Homeostatic Responses Influence Thermoregulation and Activity but not Body Condition in the Banner-Tailed Kangaroo Rat
Date of Award
Master of Science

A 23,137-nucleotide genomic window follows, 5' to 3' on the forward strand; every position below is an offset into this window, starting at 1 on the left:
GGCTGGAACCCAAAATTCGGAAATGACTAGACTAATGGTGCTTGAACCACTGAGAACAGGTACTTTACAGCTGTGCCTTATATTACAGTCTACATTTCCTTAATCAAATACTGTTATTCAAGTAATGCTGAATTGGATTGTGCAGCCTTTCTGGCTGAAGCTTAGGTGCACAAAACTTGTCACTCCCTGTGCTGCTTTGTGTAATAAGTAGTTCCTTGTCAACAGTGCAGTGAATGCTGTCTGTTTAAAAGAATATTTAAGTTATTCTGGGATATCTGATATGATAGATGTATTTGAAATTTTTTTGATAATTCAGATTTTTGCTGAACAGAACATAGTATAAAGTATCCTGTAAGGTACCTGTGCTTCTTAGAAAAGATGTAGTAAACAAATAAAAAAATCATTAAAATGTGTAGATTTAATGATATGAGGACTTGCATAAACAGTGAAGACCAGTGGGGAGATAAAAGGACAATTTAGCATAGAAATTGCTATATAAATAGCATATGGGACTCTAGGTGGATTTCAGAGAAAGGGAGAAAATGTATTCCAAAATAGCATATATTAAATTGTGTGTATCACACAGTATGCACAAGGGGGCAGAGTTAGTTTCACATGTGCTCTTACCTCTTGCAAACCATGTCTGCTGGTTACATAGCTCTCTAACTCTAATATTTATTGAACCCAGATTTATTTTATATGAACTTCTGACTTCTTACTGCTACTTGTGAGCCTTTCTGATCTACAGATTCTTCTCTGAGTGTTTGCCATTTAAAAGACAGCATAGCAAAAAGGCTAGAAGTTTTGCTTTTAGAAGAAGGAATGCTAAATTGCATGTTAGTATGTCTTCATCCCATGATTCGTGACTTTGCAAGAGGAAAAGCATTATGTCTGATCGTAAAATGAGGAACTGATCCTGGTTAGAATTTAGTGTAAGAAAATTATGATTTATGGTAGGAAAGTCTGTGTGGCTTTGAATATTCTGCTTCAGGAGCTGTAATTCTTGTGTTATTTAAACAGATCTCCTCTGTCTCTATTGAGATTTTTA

Human activities and unpredictable changes to environmental habitats impose a suite of stress and challenges to animal homeostatic function. Stress responses are often controlled by the release of glucocorticoids to mobilize energy, primarily corticosterone in small mammals, to help regulate homeostatic function such as heterothermy and changes to body condition, the latter of which serves as a proxy for energy reserves. Adaptive heterothermy is influenced by daily and seasonal patterns, heat produced from daily activity, and has been shown to increase in small mammals during times of environmental stress to conserve energy budgets. Body condition also changes in response to environmental perturbations, mobilization of energy by corticosterone, seasonal changes, and activity. My study aimed to disentangle the effects of environment and activity on homeostatic responses by pharmacologically manipulating corticosterone in kangaroo rats. Kangaroo rats are ecosystem engineers, heterothermic, and their activity periods are functions of their thermoregulatory patterns as well as environmental conditions thus making the species a great candidate for this form of study. I conducted two in-situ field experiments to assess for the effects of stress responses on thermoregulation, activity, and body condition. In my first experiment, I used body temperature (Tb) as a proxy for activity time and examined how pharmacologically increased corticosterone influenced kangaroo rat heterothermy responses to the moon phases and ambient temperatures. I also examined their fat, lean mass, and water content at the end of the study. Moon phase was a significant predictor of activity period as animals typically waited longer during the waxing moon phase to become active and cooled down below activity earlier in the night during the waning moon phase. As nights shortened, activity decreased despite environmental conditions becoming warmer. Corticosterone also significantly decreased total activity time and thus steadily increased heterothermy across the length of my experiment. These results indicate activity, not environment, are stronger drivers of heterothermy patterns. Total fat content (energy content) at the end of the study was not affected by corticosterone. The lack of change in fat content was presumably because kangaroo rat body condition was measured once at the end of the study and likely not a reflection of changed body condition over time. In my second experiment, I examined body condition across a longer period by measuring lean mass, fat content, and total body water across a 2-month period in the summer by pharmacologically increasing corticosterone to test the relationship between stress and body condition and to dissociate the two from environmental factors. Body condition indices generally increased across the summer, but corticosterone implantation did not significantly affect body any of the indices. The loss of heterothermic control and decrease in activity time across the summer suggests that animals are likely conserving energy budgets leading to preservation of condition. Further, banner-tailed kangaroo rats generally breed in the spring where body condition falls due to stress induced by increased competition and then increases across the summer as late summer monsoons promote the growth of primary resources utilized by animals thereby preserving body condition. This study suggests that body condition is driven more by life-history traits, activity time, and environment rather than stress responses.
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